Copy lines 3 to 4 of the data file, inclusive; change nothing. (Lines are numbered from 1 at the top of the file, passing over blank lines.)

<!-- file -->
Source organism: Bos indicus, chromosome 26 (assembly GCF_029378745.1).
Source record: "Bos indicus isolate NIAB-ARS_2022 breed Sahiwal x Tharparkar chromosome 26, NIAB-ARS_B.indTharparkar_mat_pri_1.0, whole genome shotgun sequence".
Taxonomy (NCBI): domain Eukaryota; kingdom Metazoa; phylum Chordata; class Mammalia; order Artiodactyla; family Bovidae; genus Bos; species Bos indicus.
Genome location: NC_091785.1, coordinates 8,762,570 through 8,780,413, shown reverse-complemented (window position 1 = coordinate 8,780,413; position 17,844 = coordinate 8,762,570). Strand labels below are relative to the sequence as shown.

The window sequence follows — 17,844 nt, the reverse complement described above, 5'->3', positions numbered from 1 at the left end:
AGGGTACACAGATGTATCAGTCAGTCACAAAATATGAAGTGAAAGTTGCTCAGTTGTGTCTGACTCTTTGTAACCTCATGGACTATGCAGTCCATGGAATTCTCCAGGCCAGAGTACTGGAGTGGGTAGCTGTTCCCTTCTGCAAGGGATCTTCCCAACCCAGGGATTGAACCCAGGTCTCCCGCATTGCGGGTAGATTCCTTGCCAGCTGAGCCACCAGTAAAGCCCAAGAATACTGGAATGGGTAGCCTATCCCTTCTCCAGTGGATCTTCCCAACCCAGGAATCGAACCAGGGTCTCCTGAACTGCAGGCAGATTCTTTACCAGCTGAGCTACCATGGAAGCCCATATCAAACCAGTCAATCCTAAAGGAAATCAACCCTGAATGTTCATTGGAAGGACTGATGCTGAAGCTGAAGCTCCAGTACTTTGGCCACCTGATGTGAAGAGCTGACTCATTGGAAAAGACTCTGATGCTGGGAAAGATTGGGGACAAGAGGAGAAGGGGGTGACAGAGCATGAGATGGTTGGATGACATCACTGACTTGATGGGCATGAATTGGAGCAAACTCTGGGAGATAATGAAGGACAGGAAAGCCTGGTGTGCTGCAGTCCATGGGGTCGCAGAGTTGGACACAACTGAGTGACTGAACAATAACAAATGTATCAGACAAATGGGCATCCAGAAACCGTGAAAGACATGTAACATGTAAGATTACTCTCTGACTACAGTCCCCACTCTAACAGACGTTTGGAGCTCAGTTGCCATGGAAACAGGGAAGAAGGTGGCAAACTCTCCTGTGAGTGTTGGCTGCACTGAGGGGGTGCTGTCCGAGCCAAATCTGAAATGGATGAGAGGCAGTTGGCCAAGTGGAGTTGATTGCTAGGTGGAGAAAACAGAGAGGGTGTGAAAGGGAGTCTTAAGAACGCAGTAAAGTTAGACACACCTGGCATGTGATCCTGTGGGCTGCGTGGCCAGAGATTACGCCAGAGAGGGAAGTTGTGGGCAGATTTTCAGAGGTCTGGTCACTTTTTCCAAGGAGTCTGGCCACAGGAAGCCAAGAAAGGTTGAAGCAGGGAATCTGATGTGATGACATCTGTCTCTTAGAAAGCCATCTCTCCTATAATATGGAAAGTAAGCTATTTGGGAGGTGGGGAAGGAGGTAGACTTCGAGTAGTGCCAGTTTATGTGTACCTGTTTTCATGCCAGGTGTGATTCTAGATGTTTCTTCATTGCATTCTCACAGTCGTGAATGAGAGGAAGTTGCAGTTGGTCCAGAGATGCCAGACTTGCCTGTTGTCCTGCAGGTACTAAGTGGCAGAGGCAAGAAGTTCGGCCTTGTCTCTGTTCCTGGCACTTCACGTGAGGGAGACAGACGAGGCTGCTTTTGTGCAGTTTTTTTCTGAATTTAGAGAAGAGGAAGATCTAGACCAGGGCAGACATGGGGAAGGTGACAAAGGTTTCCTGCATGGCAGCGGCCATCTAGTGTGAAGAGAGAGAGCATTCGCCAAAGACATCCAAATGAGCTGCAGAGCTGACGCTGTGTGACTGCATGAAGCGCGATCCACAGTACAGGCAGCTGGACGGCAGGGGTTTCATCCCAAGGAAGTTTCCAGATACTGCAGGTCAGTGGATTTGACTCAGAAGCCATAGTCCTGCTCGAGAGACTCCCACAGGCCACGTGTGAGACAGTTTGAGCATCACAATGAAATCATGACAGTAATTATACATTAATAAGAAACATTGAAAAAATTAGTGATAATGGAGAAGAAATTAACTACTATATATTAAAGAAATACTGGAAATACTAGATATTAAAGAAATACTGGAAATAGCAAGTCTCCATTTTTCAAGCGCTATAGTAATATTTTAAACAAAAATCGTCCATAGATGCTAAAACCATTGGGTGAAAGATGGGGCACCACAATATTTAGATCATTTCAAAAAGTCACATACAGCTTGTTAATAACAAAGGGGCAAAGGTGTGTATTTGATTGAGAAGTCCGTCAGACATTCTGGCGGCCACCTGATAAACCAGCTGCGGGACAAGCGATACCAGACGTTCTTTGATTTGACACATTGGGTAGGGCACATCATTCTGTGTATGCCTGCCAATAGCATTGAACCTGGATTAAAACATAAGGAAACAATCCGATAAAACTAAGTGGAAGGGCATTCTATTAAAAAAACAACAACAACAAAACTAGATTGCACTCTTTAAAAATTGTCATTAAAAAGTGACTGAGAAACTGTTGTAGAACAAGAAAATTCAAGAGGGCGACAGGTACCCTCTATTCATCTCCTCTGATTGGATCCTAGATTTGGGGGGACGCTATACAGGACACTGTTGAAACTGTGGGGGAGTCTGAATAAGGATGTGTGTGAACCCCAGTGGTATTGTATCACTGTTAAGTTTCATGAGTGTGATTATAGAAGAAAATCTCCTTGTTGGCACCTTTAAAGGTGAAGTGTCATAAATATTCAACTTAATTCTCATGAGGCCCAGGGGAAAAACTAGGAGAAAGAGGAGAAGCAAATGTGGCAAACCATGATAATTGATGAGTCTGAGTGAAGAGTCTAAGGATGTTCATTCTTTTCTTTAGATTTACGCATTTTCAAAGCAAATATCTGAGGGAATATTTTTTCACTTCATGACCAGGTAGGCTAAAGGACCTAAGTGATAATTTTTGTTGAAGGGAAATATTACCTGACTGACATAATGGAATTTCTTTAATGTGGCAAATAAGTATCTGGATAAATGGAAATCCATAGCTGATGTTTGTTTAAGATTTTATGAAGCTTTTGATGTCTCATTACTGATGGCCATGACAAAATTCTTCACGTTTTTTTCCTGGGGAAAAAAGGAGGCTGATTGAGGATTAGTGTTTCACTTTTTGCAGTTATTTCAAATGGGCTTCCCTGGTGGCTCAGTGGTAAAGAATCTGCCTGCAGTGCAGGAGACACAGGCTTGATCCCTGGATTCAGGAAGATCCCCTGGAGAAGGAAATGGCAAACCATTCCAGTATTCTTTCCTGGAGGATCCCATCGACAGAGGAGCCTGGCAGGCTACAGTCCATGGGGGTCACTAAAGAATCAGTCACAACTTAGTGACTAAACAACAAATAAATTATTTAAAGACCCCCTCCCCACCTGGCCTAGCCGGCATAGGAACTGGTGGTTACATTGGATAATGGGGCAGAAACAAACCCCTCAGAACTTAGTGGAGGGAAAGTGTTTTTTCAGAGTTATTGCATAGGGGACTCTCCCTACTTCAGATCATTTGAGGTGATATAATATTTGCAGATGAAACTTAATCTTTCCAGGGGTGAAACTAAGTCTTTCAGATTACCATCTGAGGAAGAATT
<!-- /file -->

Taxonomy (NCBI): domain Eukaryota; kingdom Metazoa; phylum Chordata; class Mammalia; order Artiodactyla; family Bovidae; genus Bos; species Bos indicus.
Genome location: NC_091785.1, coordinates 8,762,570 through 8,780,413, shown reverse-complemented (window position 1 = coordinate 8,780,413; position 17,844 = coordinate 8,762,570). Strand labels below are relative to the sequence as shown.